March 30, 1993
Several hundred members of the American workforce have initiated lawsuits because they have RSI. In fact, some estimate these civil actions will cost computer manufacturers up to $4 billion over the next few years.
RSI stands for repetitive stress injuries. These injuries account for over 50% of occupational illnesses in the United States and many of those who suffer are computer operators. Over-use of their muscles and tendons in fingers, arms, hands, and shoulders has produced permanent physical damage. When we wrote strictly with pens, we had a much milder form of RSI: writers’ cramp.
Interesting that the manufacturers of computer equipment are being blamed for these injuries. Granted, the design of certain hardware, such as keyboards, might create pressure points, and some software is more physically demanding than others, but it seems to me that overuse, not design, is the cause of RSI.
Beyond the questionable logic behind these lawsuits lies another issue. I remember a service station owner telling us about a woman who sued him after he told her he was too busy to work on her car that day. Instead, she would have to wait 2 or 3 days. She was angry and proceeded to take the man to court demanding her personal rights — to the exclusion of common sense. In this case, the judge did not agree with her demand and dismissed the case, reprimanding both lawyers for wasting the court’s time.
It looks as if RSI complainers will get more attention during their day in court. For one thing, there are more of them; for another, they do have a legitimate problem. However, does this make their demands reasonable or even logical?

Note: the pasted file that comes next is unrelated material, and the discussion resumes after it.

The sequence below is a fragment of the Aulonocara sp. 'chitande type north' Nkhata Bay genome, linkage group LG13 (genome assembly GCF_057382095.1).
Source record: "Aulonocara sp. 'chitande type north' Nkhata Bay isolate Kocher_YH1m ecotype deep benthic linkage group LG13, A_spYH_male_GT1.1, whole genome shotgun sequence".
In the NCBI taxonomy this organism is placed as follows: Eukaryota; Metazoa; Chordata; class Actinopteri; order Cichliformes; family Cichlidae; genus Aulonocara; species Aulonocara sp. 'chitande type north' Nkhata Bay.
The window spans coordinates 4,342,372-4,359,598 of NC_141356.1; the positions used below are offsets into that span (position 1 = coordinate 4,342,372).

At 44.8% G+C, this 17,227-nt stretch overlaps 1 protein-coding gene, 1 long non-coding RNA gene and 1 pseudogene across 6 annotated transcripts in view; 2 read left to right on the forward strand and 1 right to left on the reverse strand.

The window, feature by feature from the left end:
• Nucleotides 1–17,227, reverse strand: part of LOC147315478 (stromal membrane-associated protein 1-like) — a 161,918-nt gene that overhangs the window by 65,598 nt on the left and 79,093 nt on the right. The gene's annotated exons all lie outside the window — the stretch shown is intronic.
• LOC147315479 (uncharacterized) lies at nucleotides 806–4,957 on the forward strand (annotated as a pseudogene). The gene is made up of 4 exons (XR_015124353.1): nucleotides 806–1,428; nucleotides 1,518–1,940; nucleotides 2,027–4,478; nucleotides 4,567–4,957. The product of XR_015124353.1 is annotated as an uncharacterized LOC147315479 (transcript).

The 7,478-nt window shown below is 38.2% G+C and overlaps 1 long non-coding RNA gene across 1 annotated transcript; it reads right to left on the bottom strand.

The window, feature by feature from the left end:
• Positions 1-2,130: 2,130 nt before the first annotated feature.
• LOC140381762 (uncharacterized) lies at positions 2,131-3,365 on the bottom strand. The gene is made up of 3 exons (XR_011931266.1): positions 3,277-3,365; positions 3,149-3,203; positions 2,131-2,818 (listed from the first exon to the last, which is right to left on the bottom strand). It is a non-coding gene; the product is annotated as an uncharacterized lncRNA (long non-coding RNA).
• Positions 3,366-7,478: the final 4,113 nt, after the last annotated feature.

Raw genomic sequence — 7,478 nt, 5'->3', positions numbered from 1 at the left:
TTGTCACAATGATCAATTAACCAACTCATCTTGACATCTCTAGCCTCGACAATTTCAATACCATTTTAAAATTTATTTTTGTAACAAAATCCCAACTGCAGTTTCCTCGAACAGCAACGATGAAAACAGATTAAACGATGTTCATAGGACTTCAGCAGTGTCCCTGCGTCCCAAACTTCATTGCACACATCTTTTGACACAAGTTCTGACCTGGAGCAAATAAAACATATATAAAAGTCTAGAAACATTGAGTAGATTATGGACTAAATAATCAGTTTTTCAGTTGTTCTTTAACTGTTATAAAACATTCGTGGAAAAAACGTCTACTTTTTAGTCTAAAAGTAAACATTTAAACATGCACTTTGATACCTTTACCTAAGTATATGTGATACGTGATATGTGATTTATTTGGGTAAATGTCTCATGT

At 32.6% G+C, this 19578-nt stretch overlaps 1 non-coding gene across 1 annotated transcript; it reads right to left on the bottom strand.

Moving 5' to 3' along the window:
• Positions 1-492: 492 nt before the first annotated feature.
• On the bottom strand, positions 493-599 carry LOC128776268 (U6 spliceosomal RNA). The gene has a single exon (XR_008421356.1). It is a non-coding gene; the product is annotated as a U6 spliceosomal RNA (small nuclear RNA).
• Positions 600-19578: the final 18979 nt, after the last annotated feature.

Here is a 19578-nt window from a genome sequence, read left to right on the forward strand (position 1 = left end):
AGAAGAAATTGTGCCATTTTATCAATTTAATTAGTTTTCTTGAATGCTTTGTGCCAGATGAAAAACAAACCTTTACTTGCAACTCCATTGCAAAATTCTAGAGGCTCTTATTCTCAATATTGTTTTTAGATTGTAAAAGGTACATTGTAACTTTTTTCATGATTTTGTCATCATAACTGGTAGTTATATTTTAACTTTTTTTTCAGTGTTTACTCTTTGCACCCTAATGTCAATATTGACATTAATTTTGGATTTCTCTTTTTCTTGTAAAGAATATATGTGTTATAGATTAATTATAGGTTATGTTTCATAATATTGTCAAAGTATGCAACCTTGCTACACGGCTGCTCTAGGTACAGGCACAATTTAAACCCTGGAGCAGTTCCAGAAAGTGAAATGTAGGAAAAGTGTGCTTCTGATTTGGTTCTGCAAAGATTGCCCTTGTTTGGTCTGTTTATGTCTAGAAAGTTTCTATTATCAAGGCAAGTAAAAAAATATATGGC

It seems fair and logical that service station owners have a right to schedule their own work load. On the other hand, it is not always easy to let fairness and logic prevail. There have been occasions when I didn’t want to accept responsibility for my own actions so shifted the focus by accusing some innocent bystander.
Worse yet, I have even blamed God for pain I myself caused, even said something like: “If you had not made the world like this, I would not be hurting right now” or “If You had given me the strength I needed, I wouldn’t be having so much trouble with this temptation...”
The Bible is much more logical. It puts responsibility where it belongs and refuses to allow us to point our fingers at anyone else. James focuses on our tendency to blame God for our failures: “Let no one say when he is tempted, “I am tempted by God” for God cannot... tempt anyone. But each one is tempted when he is drawn away by his own desires and enticed. Then, when desire has conceived, it gives birth to sin; and sin, when it is full-grown, brings forth death” (James 1).
Hurting ourselves with hard work at a computer may not be sin but the principle is the same. Blaming God or suing the next handiest scapegoat does not help. Even if the courts do order computer companies to pay up, anyone who demands unjust compensation shoots themselves in the foot. Not only are they stuck with an uncured RSI, but in the long run the cost comes back to the customers in higher prices or less service... infringing the rights of other computer operators.
Someone has said that when demands for personal rights escalate there will eventually come a time when no one has any rights at all. The end of this escalation has to begin with four words: “It was my responsibility”.